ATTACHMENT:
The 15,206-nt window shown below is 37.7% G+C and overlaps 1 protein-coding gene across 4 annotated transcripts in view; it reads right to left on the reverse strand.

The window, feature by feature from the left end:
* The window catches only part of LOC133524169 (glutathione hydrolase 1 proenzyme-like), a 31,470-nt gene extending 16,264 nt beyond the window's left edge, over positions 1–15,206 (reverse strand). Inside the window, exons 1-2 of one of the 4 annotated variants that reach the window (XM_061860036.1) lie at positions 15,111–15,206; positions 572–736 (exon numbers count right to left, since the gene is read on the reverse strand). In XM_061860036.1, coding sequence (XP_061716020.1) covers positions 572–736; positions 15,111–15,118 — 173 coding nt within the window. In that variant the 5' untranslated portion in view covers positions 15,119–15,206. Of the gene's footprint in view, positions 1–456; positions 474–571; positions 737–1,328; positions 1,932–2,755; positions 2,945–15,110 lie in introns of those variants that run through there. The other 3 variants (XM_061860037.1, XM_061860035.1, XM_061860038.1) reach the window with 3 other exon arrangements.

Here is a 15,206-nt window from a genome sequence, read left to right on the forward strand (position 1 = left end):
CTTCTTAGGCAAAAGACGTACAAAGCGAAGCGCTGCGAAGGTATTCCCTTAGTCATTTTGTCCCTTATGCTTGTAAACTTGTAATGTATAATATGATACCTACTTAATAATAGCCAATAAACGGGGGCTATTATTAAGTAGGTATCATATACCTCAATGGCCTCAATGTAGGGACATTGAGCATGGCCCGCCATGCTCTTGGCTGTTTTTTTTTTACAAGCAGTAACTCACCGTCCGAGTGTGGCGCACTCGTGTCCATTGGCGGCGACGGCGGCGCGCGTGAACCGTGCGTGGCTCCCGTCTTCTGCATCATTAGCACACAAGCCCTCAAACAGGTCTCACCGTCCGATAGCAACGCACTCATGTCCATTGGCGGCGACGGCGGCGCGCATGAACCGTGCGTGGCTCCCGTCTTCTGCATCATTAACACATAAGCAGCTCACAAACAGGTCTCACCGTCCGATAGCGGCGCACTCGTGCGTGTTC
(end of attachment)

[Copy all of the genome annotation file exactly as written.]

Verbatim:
The 15,206-nt window shown below is 37.7% G+C and overlaps 1 protein-coding gene across 4 annotated transcripts in view; it reads right to left on the reverse strand.

The window, feature by feature from the left end:
* The window catches only part of LOC133524169 (glutathione hydrolase 1 proenzyme-like), a 31,470-nt gene extending 16,264 nt beyond the window's left edge, over positions 1–15,206 (reverse strand). Inside the window, exons 1-2 of one of the 4 annotated variants that reach the window (XM_061860036.1) lie at positions 15,111–15,206; positions 572–736 (exon numbers count right to left, since the gene is read on the reverse strand). In XM_061860036.1, coding sequence (XP_061716020.1) covers positions 572–736; positions 15,111–15,118 — 173 coding nt within the window. In that variant the 5' untranslated portion in view covers positions 15,119–15,206. Of the gene's footprint in view, positions 1–456; positions 474–571; positions 737–1,328; positions 1,932–2,755; positions 2,945–15,110 lie in introns of those variants that run through there. The other 3 variants (XM_061860037.1, XM_061860035.1, XM_061860038.1) reach the window with 3 other exon arrangements.

Here is a 15,206-nt window from a genome sequence, read left to right on the forward strand (position 1 = left end):
CTTCTTAGGCAAAAGACGTACAAAGCGAAGCGCTGCGAAGGTATTCCCTTAGTCATTTTGTCCCTTATGCTTGTAAACTTGTAATGTATAATATGATACCTACTTAATAATAGCCAATAAACGGGGGCTATTATTAAGTAGGTATCATATACCTCAATGGCCTCAATGTAGGGACATTGAGCATGGCCCGCCATGCTCTTGGCTGTTTTTTTTTTACAAGCAGTAACTCACCGTCCGAGTGTGGCGCACTCGTGTCCATTGGCGGCGACGGCGGCGCGCGTGAACCGTGCGTGGCTCCCGTCTTCTGCATCATTAGCACACAAGCCCTCAAACAGGTCTCACCGTCCGATAGCAACGCACTCATGTCCATTGGCGGCGACGGCGGCGCGCATGAACCGTGCGTGGCTCCCGTCTTCTGCATCATTAACACATAAGCAGCTCACAAACAGGTCTCACCGTCCGATAGCGGCGCACTCGTGCGTGTTC